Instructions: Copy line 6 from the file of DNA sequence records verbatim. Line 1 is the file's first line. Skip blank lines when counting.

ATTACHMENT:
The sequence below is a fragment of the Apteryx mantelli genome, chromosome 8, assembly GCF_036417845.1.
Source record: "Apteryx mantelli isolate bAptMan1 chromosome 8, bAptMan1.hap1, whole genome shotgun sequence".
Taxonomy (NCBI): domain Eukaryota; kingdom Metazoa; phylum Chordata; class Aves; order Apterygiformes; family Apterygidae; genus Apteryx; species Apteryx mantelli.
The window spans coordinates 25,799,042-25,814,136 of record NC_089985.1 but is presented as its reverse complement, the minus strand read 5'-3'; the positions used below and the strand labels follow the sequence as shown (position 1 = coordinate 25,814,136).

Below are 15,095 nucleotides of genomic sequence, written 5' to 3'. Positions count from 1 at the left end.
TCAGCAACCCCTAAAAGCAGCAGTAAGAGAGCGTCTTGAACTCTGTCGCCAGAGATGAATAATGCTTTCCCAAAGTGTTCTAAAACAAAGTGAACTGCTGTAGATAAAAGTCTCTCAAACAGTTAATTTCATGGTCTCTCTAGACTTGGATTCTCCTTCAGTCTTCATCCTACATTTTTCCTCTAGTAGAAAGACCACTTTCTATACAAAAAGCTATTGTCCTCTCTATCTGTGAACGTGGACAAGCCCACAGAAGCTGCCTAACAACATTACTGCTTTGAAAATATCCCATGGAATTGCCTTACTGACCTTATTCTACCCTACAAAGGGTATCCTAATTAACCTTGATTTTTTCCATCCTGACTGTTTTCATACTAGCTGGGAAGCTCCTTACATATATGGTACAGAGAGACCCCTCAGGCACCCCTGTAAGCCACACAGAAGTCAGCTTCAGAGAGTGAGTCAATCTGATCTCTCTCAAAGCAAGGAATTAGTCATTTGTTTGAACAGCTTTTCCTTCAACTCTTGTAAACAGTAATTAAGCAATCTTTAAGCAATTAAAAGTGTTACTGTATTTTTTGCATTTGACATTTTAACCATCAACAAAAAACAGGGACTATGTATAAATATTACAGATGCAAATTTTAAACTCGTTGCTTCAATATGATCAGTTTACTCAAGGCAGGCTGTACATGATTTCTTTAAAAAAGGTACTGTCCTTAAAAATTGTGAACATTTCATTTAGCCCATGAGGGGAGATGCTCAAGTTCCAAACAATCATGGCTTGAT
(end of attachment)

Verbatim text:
TCAGCAACCCCTAAAAGCAGCAGTAAGAGAGCGTCTTGAACTCTGTCGCCAGAGATGAATAATGCTTTCCCAAAGTGTTCTAAAACAAAGTGAACTGCTGTAGATAAAAGTCTCTCAAACAGTTAATTTCATGGTCTCTCTAGACTTGGATTCTCCTTCAGTCTTCATCCTACATTTTTCCTCTAGTAGAAAGACCACTTTCTATACAAAAAGCTATTGTCCTCTCTATCTGTGAACGTGGACAAGCCCACAGAAGCTGCCTAACAACATTACTGCTTTGAAAATATCCCATGGAATTGCCTTACTGACCTTATTCTACCCTACAAAGGGTATCCTAATTAACCTTGATTTTTTCCATCCTGACTGTTTTCATACTAGCTGGGAAGCTCCTTACATATATGGTACAGAGAGACCCCTCAGGCACCCCTGTAAGCCACACAGAAGTCAGCTTCAGAGAGTGAGTCAATCTGATCTCTCTCAAAGCAAGGAATTAGTCATTTGTTTGAACAGCTTTTCCTTCAACTCTTGTAAACAGTAATTAAGCAATCTTTAAGCAATTAAAAGTGTTACTGTATTTTTTGCATTTGACATTTTAACCATCAACAAAAAACAGGGACTATGTATAAATATTACAGATGCAAATTTTAAACTCGTTGCTTCAATATGATCAGTTTACTCAAGGCAGGCTGTACATGATTTCTTTAAAAAAGGTACTGTCCTTAAAAATTGTGAACATTTCATTTAGCCCATGAGGGGAGATGCTCAAGTTCCAAACAATCATGGCTTGAT